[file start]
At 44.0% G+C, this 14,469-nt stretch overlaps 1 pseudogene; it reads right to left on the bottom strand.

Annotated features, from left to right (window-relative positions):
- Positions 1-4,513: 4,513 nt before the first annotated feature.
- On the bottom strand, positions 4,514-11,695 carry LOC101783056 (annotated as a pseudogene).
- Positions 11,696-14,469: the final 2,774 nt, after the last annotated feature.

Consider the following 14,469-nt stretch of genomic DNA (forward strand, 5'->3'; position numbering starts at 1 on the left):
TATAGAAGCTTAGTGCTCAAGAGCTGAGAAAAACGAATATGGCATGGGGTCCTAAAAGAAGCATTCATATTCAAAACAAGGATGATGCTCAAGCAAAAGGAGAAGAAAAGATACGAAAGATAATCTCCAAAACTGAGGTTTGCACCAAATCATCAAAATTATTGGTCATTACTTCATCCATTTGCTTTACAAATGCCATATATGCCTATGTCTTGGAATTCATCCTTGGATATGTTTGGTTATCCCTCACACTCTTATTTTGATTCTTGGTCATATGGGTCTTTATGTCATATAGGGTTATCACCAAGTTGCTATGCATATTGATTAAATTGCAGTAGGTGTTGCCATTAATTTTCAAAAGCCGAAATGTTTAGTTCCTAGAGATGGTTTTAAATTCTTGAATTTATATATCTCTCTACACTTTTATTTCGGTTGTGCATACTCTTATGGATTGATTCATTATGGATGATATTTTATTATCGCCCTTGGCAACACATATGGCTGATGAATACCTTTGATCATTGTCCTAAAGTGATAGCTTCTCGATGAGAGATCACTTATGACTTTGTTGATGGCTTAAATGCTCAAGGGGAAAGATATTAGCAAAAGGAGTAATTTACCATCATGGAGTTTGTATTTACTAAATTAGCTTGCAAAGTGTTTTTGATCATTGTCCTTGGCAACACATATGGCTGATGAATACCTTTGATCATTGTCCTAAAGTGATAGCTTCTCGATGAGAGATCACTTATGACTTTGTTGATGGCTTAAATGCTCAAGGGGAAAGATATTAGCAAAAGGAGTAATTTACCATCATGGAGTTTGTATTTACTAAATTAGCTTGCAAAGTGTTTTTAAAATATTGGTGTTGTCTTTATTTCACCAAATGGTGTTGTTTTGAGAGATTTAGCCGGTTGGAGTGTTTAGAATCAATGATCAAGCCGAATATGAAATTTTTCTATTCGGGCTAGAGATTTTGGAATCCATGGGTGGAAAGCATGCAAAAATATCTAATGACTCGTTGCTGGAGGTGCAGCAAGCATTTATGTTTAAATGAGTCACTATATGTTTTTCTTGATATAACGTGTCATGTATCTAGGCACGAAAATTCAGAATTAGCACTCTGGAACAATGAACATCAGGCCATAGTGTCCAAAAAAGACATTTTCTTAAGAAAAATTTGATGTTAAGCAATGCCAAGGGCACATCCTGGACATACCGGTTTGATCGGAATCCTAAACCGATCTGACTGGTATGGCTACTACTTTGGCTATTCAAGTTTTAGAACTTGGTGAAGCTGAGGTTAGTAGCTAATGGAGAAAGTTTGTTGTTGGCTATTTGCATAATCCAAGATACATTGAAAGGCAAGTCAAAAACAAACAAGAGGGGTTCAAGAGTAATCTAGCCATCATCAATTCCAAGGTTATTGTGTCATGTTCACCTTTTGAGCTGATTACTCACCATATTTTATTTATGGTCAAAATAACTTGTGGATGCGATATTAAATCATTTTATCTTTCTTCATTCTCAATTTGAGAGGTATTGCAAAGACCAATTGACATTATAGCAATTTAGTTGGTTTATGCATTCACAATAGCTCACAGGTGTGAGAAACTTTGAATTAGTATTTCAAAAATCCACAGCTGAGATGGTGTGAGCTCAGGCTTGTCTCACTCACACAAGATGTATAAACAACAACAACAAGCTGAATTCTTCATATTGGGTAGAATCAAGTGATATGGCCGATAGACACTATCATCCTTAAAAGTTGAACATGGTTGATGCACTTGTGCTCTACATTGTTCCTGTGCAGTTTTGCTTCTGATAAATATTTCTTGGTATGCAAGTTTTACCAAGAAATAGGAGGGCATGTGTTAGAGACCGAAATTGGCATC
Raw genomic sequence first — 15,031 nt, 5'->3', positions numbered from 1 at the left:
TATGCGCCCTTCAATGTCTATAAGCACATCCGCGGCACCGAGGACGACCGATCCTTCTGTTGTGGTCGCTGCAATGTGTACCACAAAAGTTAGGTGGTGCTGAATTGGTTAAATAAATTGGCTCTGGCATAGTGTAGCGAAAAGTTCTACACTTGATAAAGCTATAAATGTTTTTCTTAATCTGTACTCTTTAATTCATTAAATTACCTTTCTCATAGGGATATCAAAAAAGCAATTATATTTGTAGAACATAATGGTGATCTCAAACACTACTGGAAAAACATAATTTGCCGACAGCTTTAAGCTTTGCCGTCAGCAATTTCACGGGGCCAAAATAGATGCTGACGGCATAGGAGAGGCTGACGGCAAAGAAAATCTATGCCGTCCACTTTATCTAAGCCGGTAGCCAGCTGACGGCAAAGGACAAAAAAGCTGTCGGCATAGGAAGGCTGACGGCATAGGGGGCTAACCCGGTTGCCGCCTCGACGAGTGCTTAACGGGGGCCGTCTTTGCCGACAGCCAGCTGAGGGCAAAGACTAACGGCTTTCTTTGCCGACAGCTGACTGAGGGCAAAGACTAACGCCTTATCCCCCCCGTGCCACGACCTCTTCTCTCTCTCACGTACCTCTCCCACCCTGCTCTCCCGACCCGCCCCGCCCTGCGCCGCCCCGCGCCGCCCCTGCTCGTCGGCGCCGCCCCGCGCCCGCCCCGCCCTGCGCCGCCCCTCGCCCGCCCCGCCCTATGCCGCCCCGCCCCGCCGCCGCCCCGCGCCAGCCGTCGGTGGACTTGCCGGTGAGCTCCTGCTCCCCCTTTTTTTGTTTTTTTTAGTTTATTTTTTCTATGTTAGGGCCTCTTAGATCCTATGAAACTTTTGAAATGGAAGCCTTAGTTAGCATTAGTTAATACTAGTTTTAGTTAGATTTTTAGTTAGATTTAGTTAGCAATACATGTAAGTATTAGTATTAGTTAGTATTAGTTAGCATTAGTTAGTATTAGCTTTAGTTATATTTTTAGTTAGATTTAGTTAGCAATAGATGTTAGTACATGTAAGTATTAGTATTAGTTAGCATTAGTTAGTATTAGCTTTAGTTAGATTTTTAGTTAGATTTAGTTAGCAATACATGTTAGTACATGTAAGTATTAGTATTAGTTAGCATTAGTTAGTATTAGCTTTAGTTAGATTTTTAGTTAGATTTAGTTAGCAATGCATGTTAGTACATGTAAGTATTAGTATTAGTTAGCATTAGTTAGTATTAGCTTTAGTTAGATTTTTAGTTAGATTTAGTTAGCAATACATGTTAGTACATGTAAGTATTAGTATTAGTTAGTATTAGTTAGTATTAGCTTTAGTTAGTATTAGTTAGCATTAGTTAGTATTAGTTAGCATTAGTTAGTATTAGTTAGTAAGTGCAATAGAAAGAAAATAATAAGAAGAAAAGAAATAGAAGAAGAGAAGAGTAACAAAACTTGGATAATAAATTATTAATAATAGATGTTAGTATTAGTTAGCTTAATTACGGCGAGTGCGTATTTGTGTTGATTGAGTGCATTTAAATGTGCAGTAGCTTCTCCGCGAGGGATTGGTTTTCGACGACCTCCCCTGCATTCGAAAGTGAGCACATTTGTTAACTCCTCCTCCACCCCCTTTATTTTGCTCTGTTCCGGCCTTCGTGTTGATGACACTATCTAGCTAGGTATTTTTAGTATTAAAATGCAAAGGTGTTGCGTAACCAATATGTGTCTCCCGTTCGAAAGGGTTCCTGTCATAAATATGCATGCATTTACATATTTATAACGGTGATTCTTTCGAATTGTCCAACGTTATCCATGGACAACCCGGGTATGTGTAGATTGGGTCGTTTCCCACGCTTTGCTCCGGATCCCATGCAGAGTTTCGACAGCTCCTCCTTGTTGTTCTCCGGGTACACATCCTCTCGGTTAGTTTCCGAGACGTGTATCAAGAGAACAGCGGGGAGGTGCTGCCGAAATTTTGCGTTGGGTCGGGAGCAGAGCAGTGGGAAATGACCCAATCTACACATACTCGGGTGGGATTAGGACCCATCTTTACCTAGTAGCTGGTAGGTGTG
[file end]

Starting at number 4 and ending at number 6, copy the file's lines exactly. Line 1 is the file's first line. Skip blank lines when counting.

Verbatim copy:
- On the bottom strand, positions 4,514-11,695 carry LOC101783056 (annotated as a pseudogene).
- Positions 11,696-14,469: the final 2,774 nt, after the last annotated feature.

Consider the following 14,469-nt stretch of genomic DNA (forward strand, 5'->3'; position numbering starts at 1 on the left):